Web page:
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Issue #1582      February 20, 2013

“I will be a doctor thanks to the Bolivarian Revolution”

Heidi Pérez comes from Jobure, a small town located in the state of Delta Amacuro (Venezuela’s east) and she is one of the 1,674 medical students coming from Latin America and Africa who embarked on a career in medicine in the Salvador Allende Latin American School of Medicine (ELAM, Spanish acronym), located in the state of Miranda, Venezuela.

When she speaks, you can see the innocence and energy of an 18-year-old. She vigorously and proudly states that she “will be a doctor thanks to the Bolivarian Revolution.”

Heidi was chosen by mid-2012 by an inter-institutional committee of the Ministry of People’s Power for University Education whose duty is to incorporate Venezuelan young people from far-away communities into the Training Program of Community Integral Doctors in the ELAM.

The ELAM is a humanist education centre that educates medical doctors with a socialist perspective. When students graduate from ELAM, they return to their communities to pay off the social debt regarding health care on a non-profit basis.

Furthermore, the ELAM was conceived as a strategic integration project of the Bolivarian Alliance for the Peoples of Our America (ALBA). The ELAM’s medicine program is six years long and education there is totally free of charge. This initiative seeks to guarantee the access to health care in all the ALBA member countries and African countries.

“Last year ten Venezuelans entered the ELAM’s program. We all belong to the Warao tribe. Our town is four hours away from Tucupita (Delta Amacuro’s capital state), and to arrive there we have to cross the Orinoco River by boat,” Heidi tells.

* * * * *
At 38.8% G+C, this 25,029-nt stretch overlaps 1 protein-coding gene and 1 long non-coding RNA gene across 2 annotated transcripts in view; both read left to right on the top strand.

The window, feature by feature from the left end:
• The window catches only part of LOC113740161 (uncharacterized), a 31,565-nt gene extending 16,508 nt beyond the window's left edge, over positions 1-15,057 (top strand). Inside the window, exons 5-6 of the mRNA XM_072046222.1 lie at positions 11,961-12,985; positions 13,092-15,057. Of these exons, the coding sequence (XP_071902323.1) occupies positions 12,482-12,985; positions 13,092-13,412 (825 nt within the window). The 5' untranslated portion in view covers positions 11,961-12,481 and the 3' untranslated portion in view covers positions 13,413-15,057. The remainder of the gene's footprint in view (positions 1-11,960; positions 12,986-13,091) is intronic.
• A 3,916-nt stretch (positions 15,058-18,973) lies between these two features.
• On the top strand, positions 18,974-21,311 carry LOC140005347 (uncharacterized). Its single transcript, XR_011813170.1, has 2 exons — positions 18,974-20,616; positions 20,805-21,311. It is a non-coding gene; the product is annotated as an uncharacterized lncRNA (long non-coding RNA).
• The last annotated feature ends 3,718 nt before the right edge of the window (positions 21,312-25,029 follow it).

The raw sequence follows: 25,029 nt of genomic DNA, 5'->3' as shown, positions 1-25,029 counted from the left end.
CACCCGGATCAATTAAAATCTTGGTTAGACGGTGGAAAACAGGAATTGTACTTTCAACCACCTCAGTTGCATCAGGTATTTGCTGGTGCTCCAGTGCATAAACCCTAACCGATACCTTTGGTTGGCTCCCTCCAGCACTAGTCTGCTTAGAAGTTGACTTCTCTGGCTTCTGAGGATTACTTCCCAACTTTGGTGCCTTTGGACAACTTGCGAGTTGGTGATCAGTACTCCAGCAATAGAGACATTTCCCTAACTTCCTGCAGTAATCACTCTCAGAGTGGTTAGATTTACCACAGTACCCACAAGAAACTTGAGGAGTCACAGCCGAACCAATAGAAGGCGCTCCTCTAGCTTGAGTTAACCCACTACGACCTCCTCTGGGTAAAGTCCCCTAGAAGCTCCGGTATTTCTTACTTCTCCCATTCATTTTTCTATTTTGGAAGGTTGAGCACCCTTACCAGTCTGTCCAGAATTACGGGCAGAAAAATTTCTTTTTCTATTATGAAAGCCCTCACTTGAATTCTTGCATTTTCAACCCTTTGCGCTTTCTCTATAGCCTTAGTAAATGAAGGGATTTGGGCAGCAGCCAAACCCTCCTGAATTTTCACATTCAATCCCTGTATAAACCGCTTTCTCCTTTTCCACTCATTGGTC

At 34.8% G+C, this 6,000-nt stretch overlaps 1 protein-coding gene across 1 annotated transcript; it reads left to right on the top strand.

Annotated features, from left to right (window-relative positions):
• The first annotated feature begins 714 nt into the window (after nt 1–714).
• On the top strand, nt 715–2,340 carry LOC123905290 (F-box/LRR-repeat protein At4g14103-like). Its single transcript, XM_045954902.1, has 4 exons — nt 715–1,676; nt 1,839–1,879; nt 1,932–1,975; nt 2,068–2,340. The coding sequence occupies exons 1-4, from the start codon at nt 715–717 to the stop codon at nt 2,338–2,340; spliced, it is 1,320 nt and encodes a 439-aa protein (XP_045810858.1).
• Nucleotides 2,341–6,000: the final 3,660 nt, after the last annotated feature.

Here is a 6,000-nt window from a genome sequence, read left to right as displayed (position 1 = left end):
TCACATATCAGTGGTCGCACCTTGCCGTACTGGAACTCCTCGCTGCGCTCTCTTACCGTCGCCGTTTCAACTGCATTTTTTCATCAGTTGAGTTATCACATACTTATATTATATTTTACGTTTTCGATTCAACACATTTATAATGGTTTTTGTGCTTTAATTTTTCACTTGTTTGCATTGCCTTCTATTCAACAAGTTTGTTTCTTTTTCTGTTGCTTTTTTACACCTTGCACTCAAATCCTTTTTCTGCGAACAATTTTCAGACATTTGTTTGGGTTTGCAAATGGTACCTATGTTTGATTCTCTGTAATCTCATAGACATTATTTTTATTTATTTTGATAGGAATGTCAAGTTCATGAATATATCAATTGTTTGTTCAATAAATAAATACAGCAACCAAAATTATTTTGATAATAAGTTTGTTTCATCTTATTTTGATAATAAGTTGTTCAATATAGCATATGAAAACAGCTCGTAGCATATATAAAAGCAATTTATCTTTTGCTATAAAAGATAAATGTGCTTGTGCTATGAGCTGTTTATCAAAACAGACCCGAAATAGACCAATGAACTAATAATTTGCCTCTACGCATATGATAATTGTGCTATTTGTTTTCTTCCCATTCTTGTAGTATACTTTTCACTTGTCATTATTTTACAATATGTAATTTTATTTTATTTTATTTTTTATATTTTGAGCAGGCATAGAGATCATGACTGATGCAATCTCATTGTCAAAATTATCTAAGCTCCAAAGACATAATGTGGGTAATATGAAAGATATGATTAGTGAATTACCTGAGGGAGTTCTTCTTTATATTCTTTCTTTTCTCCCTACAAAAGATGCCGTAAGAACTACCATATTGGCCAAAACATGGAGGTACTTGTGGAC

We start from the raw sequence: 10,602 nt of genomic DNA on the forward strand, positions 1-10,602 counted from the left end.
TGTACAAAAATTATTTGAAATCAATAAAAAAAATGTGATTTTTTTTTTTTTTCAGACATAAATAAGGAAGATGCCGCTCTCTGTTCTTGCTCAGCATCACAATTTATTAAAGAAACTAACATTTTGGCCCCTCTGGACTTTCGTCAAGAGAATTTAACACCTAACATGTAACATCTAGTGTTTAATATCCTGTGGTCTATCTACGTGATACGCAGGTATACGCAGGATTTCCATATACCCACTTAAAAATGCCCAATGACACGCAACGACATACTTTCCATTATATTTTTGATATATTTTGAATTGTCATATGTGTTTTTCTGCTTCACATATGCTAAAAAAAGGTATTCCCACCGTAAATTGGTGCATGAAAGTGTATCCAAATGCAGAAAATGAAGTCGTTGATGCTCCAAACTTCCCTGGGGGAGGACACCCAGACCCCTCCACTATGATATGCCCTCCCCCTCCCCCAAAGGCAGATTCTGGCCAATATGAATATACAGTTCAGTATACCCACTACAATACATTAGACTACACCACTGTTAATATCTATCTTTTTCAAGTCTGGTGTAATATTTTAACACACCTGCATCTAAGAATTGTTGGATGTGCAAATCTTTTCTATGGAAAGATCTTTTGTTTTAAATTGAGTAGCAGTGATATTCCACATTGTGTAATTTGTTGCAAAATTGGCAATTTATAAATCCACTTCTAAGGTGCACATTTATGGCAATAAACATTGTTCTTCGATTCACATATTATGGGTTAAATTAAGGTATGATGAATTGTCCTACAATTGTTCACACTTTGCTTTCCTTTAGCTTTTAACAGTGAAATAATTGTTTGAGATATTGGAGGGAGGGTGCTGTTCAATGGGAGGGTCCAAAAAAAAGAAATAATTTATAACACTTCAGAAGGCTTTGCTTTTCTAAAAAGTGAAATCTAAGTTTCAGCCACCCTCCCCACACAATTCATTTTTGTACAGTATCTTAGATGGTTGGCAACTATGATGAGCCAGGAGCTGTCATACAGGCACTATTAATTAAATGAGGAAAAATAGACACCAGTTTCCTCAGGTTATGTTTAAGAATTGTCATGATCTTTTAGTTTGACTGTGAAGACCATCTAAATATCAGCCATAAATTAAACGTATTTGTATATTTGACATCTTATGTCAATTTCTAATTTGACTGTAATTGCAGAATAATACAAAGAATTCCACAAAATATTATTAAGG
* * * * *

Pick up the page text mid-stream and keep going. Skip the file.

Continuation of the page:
My community needs me

In order to fulfil her dream to be a doctor, Heidi had to leave her town and family. She affirms that she saw what she is experiencing today as something impossible.

She does not deny the sacrifice that implies being away from her family. “There is not a telephone signal where I live. We do not have a fixed telephone at home either. My parents call me when they go to Tucupita every two weeks, or once a month sometimes. It is a sacrifice that will bring a reward because my goal is to graduate and go back home to help my people,” she explains.

Heidi’s wishes to improve the conditions of her community encouraged her to start her career in integral medicine. She experienced first hand what it feels not to rely on doctors and health care.

“I experienced traumatic experiences as a child. I watched many people die on the curiara (light, long canoe) because they did not arrive on time in the health centre in Tucupita to receive medical care. So when I was chosen I did not think twice, I could not lose this opportunity. My community needs me,” she says.

Exciting experience

Heidi is attending her first year of Community Integral Medicine and stresses that since she began her introductory course and fieldwork she has been further encouraged to serve and help others.

“It is an exciting experience. We study here all day and visit places no one dares to go to take care of patients. They are not merchandise, we see them as human beings that lack medical care and must be healed. We are studying to be always there with those in need, with our people,” she explains.

Venezuelaanalysis   

Next article – Fuelling resistance

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